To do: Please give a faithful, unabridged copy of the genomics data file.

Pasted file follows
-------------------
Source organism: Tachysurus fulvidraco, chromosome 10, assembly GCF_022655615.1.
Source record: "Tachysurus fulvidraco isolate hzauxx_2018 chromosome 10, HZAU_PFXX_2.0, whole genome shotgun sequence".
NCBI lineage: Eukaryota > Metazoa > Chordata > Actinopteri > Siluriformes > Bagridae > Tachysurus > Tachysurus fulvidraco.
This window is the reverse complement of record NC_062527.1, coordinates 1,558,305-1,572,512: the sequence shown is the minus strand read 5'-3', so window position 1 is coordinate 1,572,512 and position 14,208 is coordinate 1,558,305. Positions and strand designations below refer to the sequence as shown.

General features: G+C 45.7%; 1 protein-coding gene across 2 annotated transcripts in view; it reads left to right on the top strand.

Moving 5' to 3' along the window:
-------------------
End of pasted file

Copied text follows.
Source organism: Tachysurus fulvidraco, chromosome 10, assembly GCF_022655615.1.
Source record: "Tachysurus fulvidraco isolate hzauxx_2018 chromosome 10, HZAU_PFXX_2.0, whole genome shotgun sequence".
NCBI lineage: Eukaryota > Metazoa > Chordata > Actinopteri > Siluriformes > Bagridae > Tachysurus > Tachysurus fulvidraco.
This window is the reverse complement of record NC_062527.1, coordinates 1,558,305-1,572,512: the sequence shown is the minus strand read 5'-3', so window position 1 is coordinate 1,572,512 and position 14,208 is coordinate 1,558,305. Positions and strand designations below refer to the sequence as shown.

General features: G+C 45.7%; 1 protein-coding gene across 2 annotated transcripts in view; it reads left to right on the top strand.

Moving 5' to 3' along the window: